Maintaining an online presence in today’s digital age is about more than simply updating one’s status, posting a few pictures, and commenting on the lastest youtube videos. To be truly initiated, these interactions must be at the core of one’s values, identity, and sense of purpose. To test his commitment to his smartphone-addicted lifestyle ... embarked on a reverse rumspringa, trading in his belongings for a horse drawn carriage, a plot of arable land in Pennsylvania, and a small wardrobe of Amish clothing.

For ..., the decision to forego modern conveniences was not taken lightly. “I knew that I would be faced with all forms of temptations that might cause me to stray from my 21st century way of life.” Nevertheless, ... felt it was essential to truly know what he might be giving up by maintaining his membership in the online world. “I wondered, what might it be like to have long face-to-face interactions, opportunities to introspect, and a chance to engage in simple manual tasks that transform the bounty of the land into beautiful hard-wrought goods? I finally saw it was time to embark on this rite of passage.” According to Dr. Morhooven, noted anthropologist, such behavior is necessary for individuals who are ambivalent about pledging their allegiance to the rigid demands of a 24-hour online community. "Many find it necessary to dabble in neo-luddism before returning to their ipads. The online community respects this ritual as vital."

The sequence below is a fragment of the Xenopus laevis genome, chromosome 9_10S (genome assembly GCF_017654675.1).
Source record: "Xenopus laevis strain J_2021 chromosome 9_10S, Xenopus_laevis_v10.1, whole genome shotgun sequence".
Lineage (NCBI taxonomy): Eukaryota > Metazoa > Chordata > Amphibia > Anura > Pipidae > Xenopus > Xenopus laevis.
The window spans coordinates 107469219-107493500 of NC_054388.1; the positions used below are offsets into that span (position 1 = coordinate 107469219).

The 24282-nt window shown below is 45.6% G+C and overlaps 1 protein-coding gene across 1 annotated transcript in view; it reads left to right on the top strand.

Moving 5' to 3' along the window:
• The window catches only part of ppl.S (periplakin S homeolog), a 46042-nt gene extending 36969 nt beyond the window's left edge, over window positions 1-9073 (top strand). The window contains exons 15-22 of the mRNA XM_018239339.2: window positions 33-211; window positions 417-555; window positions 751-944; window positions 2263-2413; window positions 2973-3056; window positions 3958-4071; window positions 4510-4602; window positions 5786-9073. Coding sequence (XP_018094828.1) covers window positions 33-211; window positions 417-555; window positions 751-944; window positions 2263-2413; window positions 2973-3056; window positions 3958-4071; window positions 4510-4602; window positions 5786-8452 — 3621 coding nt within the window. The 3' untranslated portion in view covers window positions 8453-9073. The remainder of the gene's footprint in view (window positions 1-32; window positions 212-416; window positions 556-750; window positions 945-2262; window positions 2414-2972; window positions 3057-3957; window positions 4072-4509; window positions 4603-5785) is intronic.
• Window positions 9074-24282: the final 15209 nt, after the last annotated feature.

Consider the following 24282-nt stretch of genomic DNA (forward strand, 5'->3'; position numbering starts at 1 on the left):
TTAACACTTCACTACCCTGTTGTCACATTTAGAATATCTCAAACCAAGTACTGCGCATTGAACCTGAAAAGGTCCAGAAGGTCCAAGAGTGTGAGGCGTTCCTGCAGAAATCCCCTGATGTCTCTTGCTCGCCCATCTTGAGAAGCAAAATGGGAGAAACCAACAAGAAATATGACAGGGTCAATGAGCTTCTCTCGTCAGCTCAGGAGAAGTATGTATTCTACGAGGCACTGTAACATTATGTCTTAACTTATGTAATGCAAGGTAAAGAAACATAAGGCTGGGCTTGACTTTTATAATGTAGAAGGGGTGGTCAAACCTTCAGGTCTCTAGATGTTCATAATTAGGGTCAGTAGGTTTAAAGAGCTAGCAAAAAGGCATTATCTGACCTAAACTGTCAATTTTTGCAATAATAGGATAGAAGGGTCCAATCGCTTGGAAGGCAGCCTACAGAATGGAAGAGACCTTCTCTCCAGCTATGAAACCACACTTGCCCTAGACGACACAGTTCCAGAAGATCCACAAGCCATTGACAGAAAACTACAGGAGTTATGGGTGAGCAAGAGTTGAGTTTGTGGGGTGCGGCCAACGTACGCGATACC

So far the experience has been humbling. Turning off his laptop and phone has opened his eyes to an undistracted world of pre-industrial possibility. Grasping a worn wooden butter churn, ... expressed awe at all of the new experiences he might never have known. “Pumping this churn up and down has put my body and mind in harmony with people whose simple lifestyle I have taken every measure to avoid. With each thrust I feel that much closer to a world of baked pies, long beards, modesty and abstention, seasonal canned preserves, limited gene pools, cabinetry and child corporal punishment,” said ... wistfully, “I am not sure it will be easy to leave this all behind.” Even so, ... has assured his online contacts that at the end of his year-long reverse rumpringa he will indeed return to the fold. “I know that I will have thousands of emails and updates to catch up on--and I am sure after I finally tear myself away from this Amish paradise I will respond to each one with a more profound appreciation for the value of instant gratification.”